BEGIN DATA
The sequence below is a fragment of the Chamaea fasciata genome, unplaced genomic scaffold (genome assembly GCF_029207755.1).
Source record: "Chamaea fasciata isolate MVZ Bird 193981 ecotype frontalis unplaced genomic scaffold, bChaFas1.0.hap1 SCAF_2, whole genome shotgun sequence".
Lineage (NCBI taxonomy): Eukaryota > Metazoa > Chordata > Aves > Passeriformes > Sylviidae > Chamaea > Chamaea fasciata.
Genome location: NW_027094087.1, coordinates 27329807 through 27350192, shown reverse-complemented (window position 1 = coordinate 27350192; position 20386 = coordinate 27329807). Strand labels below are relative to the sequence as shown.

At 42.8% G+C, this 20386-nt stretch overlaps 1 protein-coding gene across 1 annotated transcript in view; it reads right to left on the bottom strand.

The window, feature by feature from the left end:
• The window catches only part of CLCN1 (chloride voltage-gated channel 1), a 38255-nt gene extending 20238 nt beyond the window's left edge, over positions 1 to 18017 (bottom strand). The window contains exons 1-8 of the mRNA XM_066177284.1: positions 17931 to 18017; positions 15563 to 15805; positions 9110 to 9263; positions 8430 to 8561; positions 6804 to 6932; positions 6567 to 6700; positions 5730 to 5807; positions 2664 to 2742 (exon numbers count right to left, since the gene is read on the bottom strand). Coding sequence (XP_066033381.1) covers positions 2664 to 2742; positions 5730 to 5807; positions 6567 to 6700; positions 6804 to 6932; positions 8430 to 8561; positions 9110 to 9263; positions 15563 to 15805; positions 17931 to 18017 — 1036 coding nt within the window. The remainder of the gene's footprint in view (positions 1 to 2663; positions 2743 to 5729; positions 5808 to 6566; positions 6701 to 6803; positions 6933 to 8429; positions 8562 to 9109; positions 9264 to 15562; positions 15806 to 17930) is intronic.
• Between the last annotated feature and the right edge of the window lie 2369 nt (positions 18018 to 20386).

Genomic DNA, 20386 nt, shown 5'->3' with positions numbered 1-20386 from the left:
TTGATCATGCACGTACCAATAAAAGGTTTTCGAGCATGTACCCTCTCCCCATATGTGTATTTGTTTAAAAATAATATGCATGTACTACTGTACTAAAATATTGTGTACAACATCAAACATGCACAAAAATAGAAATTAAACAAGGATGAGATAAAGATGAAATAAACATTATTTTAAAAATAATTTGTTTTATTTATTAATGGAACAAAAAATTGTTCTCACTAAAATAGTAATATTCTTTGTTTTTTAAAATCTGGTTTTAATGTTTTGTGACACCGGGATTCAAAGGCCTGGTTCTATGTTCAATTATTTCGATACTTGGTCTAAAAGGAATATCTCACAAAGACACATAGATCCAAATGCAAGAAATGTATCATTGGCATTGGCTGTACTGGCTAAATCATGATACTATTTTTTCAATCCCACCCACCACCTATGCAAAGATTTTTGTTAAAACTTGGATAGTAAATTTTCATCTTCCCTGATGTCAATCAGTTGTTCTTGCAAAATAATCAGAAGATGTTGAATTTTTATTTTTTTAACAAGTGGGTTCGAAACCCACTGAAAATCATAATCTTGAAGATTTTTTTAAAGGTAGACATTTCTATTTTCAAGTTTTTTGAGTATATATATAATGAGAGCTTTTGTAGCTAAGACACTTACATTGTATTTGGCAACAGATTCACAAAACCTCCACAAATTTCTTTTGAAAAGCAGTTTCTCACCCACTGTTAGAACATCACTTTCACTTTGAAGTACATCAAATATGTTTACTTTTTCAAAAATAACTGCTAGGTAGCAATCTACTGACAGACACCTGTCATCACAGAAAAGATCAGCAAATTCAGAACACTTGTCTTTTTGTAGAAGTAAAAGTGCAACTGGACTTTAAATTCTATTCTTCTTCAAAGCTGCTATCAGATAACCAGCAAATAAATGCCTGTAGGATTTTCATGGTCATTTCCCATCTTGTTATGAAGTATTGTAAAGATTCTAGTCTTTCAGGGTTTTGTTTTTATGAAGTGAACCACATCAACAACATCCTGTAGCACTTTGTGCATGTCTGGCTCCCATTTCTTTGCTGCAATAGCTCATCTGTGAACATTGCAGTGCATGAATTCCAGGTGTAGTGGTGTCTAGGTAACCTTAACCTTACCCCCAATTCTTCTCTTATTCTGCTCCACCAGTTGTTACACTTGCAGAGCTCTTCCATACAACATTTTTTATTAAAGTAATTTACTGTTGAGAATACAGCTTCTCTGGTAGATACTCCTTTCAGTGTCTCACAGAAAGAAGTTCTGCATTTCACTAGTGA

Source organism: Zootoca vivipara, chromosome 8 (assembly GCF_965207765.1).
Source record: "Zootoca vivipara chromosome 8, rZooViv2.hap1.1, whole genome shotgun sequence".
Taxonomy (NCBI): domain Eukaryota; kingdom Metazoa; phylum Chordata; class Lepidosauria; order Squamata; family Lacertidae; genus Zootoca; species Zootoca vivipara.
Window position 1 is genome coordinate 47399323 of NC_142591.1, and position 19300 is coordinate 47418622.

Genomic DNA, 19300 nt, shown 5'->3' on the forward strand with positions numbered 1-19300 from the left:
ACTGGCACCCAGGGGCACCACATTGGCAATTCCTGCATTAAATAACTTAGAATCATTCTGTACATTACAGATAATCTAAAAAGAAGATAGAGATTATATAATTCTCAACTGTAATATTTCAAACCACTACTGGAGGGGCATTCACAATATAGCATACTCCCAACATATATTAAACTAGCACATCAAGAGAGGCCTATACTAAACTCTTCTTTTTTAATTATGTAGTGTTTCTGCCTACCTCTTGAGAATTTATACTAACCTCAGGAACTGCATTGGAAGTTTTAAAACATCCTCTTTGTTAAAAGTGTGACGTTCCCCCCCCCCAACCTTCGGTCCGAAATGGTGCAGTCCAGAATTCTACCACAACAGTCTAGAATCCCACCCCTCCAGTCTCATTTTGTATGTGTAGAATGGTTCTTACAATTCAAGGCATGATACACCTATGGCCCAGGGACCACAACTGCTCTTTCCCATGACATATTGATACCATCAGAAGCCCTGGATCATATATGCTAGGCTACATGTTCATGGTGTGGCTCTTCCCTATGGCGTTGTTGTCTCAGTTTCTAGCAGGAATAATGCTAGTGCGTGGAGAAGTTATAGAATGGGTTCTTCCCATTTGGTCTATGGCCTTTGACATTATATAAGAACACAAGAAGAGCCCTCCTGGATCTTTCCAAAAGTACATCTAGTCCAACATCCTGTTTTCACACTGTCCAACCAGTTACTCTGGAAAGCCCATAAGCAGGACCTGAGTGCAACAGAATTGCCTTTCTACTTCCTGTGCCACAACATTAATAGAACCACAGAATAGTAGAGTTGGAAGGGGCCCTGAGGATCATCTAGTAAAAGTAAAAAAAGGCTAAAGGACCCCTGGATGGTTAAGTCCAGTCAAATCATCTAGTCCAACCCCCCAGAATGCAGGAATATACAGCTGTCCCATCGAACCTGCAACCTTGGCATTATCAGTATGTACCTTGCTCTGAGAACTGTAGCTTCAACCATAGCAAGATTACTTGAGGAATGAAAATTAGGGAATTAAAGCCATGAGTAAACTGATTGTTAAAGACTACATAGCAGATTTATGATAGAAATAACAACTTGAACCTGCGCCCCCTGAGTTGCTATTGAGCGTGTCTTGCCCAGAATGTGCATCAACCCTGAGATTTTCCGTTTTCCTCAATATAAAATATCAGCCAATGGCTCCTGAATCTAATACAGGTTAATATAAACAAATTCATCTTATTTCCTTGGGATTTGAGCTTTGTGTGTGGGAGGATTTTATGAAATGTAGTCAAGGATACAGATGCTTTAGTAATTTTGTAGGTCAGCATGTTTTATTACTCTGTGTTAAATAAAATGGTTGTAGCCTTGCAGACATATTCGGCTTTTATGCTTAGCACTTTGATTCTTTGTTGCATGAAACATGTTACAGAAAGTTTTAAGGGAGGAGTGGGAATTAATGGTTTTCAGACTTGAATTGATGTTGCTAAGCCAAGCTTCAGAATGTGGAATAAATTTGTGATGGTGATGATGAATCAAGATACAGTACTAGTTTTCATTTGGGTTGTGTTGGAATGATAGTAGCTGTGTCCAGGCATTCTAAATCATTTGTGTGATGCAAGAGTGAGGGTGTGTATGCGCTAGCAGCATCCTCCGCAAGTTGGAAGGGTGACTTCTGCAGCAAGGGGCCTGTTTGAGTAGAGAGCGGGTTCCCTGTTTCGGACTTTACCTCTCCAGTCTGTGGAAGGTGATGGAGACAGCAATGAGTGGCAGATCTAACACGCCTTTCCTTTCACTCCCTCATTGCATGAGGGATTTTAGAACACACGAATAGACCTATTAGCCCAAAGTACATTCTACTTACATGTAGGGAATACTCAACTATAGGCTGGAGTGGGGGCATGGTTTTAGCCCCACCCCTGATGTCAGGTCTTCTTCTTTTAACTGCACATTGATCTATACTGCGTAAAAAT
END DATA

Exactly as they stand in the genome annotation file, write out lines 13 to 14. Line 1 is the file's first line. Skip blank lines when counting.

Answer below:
Taxonomy (NCBI): domain Eukaryota; kingdom Metazoa; phylum Chordata; class Lepidosauria; order Squamata; family Lacertidae; genus Zootoca; species Zootoca vivipara.
Window position 1 is genome coordinate 47399323 of NC_142591.1, and position 19300 is coordinate 47418622.